The Scots Law Student

The SLS : Life and trials of learning law in Scotland

Tag: politics

Egypt suspends constitution

There is a lot of attention being paid to Egypt just now, and for very good reason. One of the more startling events recently is that the military have stepped in following the resignation of the, nominally, elected president after 30 years of rule.

In a situation that is probably more the-enemy-of-my-enemy-is-my-friend than anything else Ayman Nour, an opposition leader who was jailed in 2005 after challenging for the presidency said, “It is a victory for the revolution.”

I have watched enough military coups in various countries around to have a reaction of “uh oh” whenever a military regime sets itself up. It is rarely a good thing when generals sweep in, dissolve the parliament and suspend the constitution.

Based on that it is very unusual to see the actions of the military being welcomed and this probably says more about the perception of Mubarak’s reign more than anything else could. They claim that they are only going to hold power temporarily until there are elections in six months or so and I sincerely hope that is true. Only time will tell.

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Libs Dems to not scrap human rights

I have always believed that the Conservative criticism of the Human Rights Act and support for a Bill of Rights is a clever bit of double think that allows them to blame Labour for unpopular decisions but not appear entirely fascist if someone criticises them for wanting to get rid of human rights. To that end I don’t really believe anything will actually change now they’re in power but grudging kudos to whoever thought of that campaign slogan.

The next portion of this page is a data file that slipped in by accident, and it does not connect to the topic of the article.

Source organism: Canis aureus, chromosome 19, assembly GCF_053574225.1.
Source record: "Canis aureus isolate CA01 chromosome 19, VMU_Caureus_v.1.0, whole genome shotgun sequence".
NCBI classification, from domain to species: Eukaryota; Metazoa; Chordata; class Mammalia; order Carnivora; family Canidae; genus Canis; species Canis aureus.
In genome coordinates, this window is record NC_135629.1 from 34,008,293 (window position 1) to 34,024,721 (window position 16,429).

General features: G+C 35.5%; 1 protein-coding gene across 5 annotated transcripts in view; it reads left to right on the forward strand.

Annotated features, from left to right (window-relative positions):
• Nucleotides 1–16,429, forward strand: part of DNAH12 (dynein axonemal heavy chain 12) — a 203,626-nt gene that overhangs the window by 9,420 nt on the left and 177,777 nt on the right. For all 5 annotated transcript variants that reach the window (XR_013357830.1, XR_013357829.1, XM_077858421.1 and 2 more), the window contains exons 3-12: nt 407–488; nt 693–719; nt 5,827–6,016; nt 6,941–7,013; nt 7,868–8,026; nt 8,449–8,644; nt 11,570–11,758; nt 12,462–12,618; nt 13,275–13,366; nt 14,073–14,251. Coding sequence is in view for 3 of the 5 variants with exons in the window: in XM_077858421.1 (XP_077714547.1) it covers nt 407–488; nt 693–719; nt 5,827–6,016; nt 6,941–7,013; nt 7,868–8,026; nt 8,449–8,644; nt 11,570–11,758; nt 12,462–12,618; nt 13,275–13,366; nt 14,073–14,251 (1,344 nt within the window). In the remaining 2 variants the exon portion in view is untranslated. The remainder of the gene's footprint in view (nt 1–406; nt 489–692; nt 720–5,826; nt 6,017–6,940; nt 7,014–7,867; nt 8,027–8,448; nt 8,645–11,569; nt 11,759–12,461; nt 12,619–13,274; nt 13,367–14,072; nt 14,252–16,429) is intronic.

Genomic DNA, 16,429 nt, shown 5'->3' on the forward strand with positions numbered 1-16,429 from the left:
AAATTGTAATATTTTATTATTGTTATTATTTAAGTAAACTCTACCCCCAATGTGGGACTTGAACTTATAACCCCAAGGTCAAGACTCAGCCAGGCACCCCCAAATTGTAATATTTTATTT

I don’t think the Conservatives can really come up with a bundle of fundamental freedoms that didn’t occur to the drafters of the UN declaration or the European convention. There are genuine European substantive law issues that limit what they could say but, more to the point, once you get beyond rights to life and a fair trial; freedom of expression and gathering; and freedom from torture and so on you’re limited in what you can really put out as a human right anyway. “Broadband internet” is hardly human rights material, for example.

The main problem clouding this whole issue is that there is some woeful misreporting of the juicy HRA stories – at the previous election David Davis campaigned with the anecdote of a inmate who went to court seeking to enforce his human right to hardcore pornography. This is true, it happened. However what also happened is the judge laughed in his face and told him to get back to prison. That bit doesn’t make so much news. We risk repealing a piece of our constitutional framework because some people we don’t like have the temerity to go to court and unsuccessfully try to use it.

The current news is that two terror suspects can’t be deported because they face torture if they go back. The problem is that the authorities only suspect they’re terrorists but can’t convince any court that they are. That’s what suspected means. Basically some detective has a hunch. Detectives get hunches all the time, some times it’s just something they ate.